16th Congressional District – Pastore launches his line for the votes

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May 7—For Dan Pastore, fishing isn’t just a hobby, it’s a business.

“I am an avid fisherman.” he said. “It’s relaxing and stimulating, and it’s a chance to get out and see some of the most beautiful places around.”

But he didn’t have much time to cast his line in Lake Erie near his home. He’s been busy running for the Democratic nomination in Pennsylvania’s 16th U.S. House District.

“There has been very little trout fishing this year,” said Pastore, co-founder of FishUSA, one of the first online tackle companies.

Pastore, of Fairview, Erie County, is running against Lawrence County farmer Rick Telesz for the Democratic nomination and the chance to face six-term U.S. Rep. Mike Kelly, R-16, Butler.

But in a way, Pastore already represents Mercer County — on the National Fish and Boat Commission. Pastore serves as commissioner for District 1 of the commission, which covers northwestern Pennsylvania and includes all counties in the 16th District.

Pastore said he sought the seat because as a businessman and sportsman he can work across the aisle and fend off partisan divisions.

“I’m concerned about partisanship in Washington and the impact it has on us,” Pastore said when asked why he was running. “I think we can do better than our current representative.”

A lawyer and businessman, Pastore earned a business degree from Indiana University in Pennsylvania and a law degree from the University of Pittsburgh. He helped develop ErieNET Internet Services in 1994 and practiced commercial law, trying cases in US District Courts throughout Pennsylvania.

This experience has helped form one of Pastore’s central causes – infrastructure, and in particular broadband infrastructure, which he sees as vital to business and education.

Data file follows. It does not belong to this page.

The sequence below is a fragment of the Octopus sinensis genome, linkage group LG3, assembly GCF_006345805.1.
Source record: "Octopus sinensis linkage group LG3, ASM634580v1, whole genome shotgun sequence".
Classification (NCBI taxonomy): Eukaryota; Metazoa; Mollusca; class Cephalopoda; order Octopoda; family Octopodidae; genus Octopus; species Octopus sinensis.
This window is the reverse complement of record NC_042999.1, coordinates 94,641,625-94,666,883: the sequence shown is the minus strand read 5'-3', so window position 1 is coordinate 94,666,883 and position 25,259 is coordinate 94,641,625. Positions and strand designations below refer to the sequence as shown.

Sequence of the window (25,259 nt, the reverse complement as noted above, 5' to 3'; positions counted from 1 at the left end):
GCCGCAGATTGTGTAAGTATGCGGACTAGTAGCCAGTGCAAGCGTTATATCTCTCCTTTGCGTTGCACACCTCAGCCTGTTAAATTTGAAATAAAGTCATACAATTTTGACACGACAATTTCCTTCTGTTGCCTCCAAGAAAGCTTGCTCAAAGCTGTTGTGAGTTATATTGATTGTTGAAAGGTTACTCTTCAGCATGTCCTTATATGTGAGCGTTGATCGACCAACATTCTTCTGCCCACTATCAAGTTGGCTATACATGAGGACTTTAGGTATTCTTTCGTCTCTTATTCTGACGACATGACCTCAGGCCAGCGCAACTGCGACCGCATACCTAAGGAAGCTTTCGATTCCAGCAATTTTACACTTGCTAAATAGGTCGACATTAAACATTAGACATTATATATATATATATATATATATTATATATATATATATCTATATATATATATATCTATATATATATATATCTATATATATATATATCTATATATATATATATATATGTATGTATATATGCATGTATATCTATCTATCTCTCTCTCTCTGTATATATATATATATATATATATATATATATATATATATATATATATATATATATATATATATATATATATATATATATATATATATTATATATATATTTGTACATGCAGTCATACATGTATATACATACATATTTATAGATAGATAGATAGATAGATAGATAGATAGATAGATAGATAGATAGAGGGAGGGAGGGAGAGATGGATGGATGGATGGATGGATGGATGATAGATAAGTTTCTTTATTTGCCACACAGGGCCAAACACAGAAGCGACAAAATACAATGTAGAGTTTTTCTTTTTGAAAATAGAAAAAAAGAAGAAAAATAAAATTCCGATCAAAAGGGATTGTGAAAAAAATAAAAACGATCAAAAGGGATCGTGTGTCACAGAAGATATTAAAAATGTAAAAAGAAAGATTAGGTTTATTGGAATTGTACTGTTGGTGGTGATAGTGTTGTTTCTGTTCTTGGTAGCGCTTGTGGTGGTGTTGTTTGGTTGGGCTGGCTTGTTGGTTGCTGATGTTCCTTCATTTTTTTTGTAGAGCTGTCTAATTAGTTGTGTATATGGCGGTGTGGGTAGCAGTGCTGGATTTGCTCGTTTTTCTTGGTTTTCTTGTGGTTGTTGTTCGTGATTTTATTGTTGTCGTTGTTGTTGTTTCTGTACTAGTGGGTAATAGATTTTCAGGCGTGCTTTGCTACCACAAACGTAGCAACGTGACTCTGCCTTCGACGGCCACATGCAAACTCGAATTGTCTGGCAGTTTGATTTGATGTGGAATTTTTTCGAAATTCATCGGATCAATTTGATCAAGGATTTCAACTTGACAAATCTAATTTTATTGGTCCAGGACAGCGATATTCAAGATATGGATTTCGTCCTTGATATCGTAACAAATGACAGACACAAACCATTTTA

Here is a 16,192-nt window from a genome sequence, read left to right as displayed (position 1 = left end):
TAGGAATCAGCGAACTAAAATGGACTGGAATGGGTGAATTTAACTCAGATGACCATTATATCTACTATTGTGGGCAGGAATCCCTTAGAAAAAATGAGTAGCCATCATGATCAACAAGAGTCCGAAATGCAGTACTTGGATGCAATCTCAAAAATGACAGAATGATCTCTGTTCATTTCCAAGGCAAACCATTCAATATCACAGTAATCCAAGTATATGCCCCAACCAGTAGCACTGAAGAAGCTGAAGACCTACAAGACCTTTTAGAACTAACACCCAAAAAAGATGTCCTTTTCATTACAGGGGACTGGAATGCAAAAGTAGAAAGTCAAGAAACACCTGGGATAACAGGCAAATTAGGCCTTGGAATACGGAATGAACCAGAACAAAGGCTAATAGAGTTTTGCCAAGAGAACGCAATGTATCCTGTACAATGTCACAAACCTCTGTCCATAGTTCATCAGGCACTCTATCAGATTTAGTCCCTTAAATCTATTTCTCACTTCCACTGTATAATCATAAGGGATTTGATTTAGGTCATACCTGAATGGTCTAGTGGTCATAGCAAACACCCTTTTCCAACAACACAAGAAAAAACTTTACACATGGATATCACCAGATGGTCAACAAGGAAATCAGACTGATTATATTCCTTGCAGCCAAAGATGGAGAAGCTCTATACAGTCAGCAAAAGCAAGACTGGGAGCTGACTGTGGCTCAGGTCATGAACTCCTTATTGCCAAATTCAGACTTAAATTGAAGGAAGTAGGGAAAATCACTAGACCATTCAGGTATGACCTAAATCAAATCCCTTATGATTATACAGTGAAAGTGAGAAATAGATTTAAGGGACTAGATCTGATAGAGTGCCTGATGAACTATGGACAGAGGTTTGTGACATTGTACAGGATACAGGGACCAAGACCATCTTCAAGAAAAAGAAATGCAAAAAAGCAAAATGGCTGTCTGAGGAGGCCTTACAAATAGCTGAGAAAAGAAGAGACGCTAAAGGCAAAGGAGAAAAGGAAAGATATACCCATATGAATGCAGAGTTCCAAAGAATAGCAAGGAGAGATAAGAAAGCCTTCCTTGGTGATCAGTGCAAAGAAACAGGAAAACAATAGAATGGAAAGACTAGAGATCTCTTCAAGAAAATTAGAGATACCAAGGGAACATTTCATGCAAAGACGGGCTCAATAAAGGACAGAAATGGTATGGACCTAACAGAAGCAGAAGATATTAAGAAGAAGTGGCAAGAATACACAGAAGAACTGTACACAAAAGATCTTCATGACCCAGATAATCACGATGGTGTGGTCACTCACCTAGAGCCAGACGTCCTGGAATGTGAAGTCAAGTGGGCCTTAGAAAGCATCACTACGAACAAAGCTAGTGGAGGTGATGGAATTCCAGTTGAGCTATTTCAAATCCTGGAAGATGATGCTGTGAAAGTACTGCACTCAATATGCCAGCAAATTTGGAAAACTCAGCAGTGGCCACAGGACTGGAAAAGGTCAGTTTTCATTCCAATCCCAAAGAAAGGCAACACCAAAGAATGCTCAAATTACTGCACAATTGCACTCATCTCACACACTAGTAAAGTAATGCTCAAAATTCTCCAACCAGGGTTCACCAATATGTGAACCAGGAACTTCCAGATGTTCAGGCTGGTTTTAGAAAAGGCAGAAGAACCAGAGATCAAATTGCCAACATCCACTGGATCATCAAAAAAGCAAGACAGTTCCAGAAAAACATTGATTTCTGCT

Infrastructure, in turn, will be needed to encourage economic development, which he sees as another important cause because it will attract businesses that provide jobs and help keep residents of northwestern Pennsylvania from leaving.

For Pastore, 62, it is a legislative priority that he feels personally. He has three adult children with his wife, Melissa, 36. None of his children live near his parents.

“They, like so many others in the region, left to seek jobs elsewhere,” Pastore said.

Pastore said that, if elected, he can help grow those jobs through next-gen ventures, like the digital jobs he created in the early days of the internet.

“I see opportunities in the clean energy segment,” he said. “These jobs are being created and we need to bring them to this region.”

When asked what his top priority was, Pastore cited inflation, which hit 40-year highs in 2021.

“It has the most immediate impact on the people of the district,” he said.

If elected, Pastore said he will pursue fair trade agreements with other countries, as part of a campaign to keep American jobs in the United States.

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